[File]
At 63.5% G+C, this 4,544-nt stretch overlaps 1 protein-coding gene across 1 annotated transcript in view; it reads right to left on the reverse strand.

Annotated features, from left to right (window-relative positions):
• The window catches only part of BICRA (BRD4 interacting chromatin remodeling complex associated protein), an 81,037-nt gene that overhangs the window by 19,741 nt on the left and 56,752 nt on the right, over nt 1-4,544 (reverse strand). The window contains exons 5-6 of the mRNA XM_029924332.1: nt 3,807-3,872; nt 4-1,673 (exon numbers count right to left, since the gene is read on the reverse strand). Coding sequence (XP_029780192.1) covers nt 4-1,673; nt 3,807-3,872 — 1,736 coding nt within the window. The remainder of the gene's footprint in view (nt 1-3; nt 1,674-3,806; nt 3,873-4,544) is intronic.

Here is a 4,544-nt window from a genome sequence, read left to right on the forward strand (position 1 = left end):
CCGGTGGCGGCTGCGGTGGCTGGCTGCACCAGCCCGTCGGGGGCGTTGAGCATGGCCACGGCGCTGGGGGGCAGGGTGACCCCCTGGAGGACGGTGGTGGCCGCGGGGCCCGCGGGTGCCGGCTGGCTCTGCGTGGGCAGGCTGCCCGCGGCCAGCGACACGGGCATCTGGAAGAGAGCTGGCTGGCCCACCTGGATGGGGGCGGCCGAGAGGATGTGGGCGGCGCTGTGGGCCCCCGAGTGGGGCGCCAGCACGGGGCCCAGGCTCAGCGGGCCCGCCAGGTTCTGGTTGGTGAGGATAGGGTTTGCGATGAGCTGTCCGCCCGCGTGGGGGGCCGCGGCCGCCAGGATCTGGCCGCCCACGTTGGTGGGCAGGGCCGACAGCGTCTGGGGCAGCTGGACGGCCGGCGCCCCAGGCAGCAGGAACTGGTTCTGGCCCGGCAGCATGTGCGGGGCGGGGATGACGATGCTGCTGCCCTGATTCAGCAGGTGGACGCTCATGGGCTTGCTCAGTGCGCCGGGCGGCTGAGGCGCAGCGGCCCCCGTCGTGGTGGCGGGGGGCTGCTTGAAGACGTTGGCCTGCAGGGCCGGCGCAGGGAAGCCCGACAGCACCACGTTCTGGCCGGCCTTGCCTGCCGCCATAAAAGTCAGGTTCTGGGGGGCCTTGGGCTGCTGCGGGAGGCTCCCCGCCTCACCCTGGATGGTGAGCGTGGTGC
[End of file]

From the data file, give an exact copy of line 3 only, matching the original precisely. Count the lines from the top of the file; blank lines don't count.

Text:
• The window catches only part of BICRA (BRD4 interacting chromatin remodeling complex associated protein), an 81,037-nt gene that overhangs the window by 19,741 nt on the left and 56,752 nt on the right, over nt 1-4,544 (reverse strand). The window contains exons 5-6 of the mRNA XM_029924332.1: nt 3,807-3,872; nt 4-1,673 (exon numbers count right to left, since the gene is read on the reverse strand). Coding sequence (XP_029780192.1) covers nt 4-1,673; nt 3,807-3,872 — 1,736 coding nt within the window. The remainder of the gene's footprint in view (nt 1-3; nt 1,674-3,806; nt 3,873-4,544) is intronic.